The greater part of this Epistle consists of exhortations. Paul had instructed the Thessalonians in the right faith. On hearing, however, that persecutions were raging there, he had sent Timothy with the view of animating them for the conflict, that they might not give way through fear, as human infirmity is apt to do. Having been afterwards informed by Timothy respecting their entire condition, he employs various arguments to confirm them in steadfastness of faith, as well as in patience, should they be called to endure anything for the testimony of the gospel. These things he treats of in the first three Chapters.
In the beginning of the Fourth Chapter, he exhorts them, in general terms, to holiness of life, afterwards he recommends mutual benevolence, and all offices that flow from it. Towards the end, however, he touches upon the question of the resurrection, and explains in what way we shall all be raised up from death. From this it is manifest, that there were some wicked or light-minded persons, who endeavored to unsettle their faith by unseasonably bringing forward many frivolous things. Hence with the view of cutting off all pretext for foolish and needless disputations, he instructs them in few words as to the views which they should entertain.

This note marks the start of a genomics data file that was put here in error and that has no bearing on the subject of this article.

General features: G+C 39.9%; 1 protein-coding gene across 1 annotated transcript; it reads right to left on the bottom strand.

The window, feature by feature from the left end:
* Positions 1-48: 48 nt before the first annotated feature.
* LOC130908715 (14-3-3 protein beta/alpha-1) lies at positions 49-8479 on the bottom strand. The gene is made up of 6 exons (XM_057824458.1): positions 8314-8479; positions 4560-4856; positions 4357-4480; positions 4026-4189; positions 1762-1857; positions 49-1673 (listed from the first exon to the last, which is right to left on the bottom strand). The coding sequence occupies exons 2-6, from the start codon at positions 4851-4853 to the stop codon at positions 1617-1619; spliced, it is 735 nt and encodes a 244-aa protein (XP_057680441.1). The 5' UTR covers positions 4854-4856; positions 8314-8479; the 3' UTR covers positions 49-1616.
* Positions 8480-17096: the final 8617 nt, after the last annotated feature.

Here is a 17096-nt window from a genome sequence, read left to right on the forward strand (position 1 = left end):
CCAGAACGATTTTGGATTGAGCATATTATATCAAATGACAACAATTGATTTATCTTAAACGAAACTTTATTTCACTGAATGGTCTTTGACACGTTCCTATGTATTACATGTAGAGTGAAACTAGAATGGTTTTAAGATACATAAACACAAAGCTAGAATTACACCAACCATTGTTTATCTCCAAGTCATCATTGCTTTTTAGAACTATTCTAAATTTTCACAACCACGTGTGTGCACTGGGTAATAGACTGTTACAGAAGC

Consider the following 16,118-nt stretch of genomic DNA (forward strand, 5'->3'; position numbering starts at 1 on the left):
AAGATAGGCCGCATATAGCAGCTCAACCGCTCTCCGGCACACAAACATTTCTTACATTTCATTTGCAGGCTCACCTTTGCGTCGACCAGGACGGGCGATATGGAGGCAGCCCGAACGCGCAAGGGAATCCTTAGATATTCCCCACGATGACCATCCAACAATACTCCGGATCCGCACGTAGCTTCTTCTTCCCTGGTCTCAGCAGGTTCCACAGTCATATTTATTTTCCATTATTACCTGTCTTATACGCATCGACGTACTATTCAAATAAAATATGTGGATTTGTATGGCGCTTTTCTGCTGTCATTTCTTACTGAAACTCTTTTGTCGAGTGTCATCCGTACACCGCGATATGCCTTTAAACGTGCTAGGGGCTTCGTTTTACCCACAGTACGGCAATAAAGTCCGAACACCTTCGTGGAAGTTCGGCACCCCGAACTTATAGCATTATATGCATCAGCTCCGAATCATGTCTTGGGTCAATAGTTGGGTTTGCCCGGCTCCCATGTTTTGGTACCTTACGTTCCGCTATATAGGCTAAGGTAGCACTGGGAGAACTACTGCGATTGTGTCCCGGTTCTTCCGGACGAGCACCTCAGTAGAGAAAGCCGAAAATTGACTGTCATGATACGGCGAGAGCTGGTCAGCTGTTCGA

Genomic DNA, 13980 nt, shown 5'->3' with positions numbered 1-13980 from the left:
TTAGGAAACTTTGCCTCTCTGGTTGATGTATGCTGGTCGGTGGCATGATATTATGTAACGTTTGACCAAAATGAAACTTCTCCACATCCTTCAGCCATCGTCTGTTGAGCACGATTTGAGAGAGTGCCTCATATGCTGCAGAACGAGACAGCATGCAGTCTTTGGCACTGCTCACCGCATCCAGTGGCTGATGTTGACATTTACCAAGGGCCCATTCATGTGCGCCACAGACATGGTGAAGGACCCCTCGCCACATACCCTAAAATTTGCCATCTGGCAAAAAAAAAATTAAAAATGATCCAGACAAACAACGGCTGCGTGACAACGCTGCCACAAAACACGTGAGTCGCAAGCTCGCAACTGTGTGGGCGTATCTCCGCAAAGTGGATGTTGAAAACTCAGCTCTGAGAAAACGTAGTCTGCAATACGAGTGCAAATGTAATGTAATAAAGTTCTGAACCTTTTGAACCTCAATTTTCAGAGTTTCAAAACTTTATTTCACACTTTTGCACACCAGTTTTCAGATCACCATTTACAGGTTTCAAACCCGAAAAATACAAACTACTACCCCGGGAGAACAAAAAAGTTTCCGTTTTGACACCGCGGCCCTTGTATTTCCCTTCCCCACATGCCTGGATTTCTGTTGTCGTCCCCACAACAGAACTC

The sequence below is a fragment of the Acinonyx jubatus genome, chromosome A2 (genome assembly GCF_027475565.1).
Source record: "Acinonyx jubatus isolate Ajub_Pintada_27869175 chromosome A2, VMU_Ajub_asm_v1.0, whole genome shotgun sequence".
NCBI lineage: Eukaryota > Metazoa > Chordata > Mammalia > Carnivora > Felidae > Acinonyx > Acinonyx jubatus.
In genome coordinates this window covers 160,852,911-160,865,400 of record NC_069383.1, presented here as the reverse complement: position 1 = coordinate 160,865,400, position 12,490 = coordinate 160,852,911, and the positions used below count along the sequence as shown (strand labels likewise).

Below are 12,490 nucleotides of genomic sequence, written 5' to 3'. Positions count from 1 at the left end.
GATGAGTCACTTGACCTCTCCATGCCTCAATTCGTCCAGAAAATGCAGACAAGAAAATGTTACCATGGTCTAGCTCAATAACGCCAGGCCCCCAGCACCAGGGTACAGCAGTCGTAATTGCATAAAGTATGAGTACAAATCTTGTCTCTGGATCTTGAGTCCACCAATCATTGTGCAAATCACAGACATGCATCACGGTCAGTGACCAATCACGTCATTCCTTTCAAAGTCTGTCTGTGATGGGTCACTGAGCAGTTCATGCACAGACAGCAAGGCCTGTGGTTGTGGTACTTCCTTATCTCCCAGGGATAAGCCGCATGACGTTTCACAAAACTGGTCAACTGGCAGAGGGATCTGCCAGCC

In the Fifth Chapter he prohibits them, even more strictly, from inquiring as to times; but admonishes them to be ever on the watch, lest they should be taken unawares by Christ's sudden and unexpected approach. From this he proceeds to employ various exhortations, and then concludes the Epistle.